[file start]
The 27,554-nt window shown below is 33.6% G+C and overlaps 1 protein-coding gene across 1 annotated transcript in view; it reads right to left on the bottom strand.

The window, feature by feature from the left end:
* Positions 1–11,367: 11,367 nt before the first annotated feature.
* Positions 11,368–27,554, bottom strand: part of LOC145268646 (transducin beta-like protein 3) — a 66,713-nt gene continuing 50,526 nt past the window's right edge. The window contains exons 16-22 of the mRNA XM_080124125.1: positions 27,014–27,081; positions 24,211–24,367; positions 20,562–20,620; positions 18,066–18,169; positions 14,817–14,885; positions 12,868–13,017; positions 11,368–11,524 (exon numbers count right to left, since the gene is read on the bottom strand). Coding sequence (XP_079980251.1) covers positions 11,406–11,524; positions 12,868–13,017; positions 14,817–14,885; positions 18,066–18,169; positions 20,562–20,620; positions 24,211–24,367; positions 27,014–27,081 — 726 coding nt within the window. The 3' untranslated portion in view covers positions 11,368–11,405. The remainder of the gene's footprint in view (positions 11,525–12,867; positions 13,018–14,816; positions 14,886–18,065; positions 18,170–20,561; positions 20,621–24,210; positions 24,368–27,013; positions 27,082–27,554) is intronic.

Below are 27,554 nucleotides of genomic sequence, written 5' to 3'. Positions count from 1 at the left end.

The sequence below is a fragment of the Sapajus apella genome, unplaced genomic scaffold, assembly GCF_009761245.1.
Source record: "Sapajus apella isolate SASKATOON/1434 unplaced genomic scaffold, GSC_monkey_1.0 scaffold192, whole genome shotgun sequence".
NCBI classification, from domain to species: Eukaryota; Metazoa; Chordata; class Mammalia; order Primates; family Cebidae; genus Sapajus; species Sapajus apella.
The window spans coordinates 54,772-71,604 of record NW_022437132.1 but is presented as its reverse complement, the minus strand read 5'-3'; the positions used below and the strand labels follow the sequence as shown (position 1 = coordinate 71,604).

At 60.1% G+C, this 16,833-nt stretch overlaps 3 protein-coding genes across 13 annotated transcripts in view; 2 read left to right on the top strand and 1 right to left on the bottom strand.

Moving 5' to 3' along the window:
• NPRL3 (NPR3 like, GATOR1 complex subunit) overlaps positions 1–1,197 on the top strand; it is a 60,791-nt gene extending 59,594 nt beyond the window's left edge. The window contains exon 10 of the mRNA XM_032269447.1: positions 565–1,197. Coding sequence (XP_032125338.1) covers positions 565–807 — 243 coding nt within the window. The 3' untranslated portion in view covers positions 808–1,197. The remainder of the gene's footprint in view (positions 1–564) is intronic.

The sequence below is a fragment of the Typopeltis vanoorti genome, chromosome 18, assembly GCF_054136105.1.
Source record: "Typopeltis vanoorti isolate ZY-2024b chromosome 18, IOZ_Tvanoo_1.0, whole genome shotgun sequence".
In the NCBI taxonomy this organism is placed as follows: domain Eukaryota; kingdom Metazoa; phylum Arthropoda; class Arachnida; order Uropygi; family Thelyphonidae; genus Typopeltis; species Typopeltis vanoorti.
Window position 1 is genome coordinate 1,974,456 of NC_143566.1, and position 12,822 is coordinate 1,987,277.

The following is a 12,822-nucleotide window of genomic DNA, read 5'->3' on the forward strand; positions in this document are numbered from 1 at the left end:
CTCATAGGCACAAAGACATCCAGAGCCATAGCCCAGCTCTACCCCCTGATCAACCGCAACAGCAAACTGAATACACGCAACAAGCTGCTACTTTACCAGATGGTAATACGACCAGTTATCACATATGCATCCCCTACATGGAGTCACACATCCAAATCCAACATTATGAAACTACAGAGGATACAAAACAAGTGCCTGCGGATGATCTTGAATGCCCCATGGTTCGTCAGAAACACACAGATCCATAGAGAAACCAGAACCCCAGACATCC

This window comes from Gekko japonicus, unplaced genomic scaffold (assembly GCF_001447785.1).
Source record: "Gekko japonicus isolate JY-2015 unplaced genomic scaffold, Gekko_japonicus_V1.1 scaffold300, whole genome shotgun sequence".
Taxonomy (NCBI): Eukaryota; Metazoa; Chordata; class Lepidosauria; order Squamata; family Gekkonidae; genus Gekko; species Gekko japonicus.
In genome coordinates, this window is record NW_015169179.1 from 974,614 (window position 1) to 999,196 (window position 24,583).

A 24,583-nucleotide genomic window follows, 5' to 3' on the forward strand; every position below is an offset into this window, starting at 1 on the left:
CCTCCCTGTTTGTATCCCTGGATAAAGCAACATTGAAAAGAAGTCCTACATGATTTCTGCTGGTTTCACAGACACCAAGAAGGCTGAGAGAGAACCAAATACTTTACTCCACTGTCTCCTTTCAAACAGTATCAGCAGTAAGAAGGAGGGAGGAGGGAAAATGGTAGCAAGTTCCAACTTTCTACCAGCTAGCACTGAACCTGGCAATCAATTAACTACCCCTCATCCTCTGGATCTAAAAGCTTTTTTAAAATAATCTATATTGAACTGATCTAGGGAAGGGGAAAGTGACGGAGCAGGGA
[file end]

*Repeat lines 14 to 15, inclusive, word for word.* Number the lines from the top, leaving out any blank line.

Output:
Source record: "Typopeltis vanoorti isolate ZY-2024b chromosome 18, IOZ_Tvanoo_1.0, whole genome shotgun sequence".
In the NCBI taxonomy this organism is placed as follows: domain Eukaryota; kingdom Metazoa; phylum Arthropoda; class Arachnida; order Uropygi; family Thelyphonidae; genus Typopeltis; species Typopeltis vanoorti.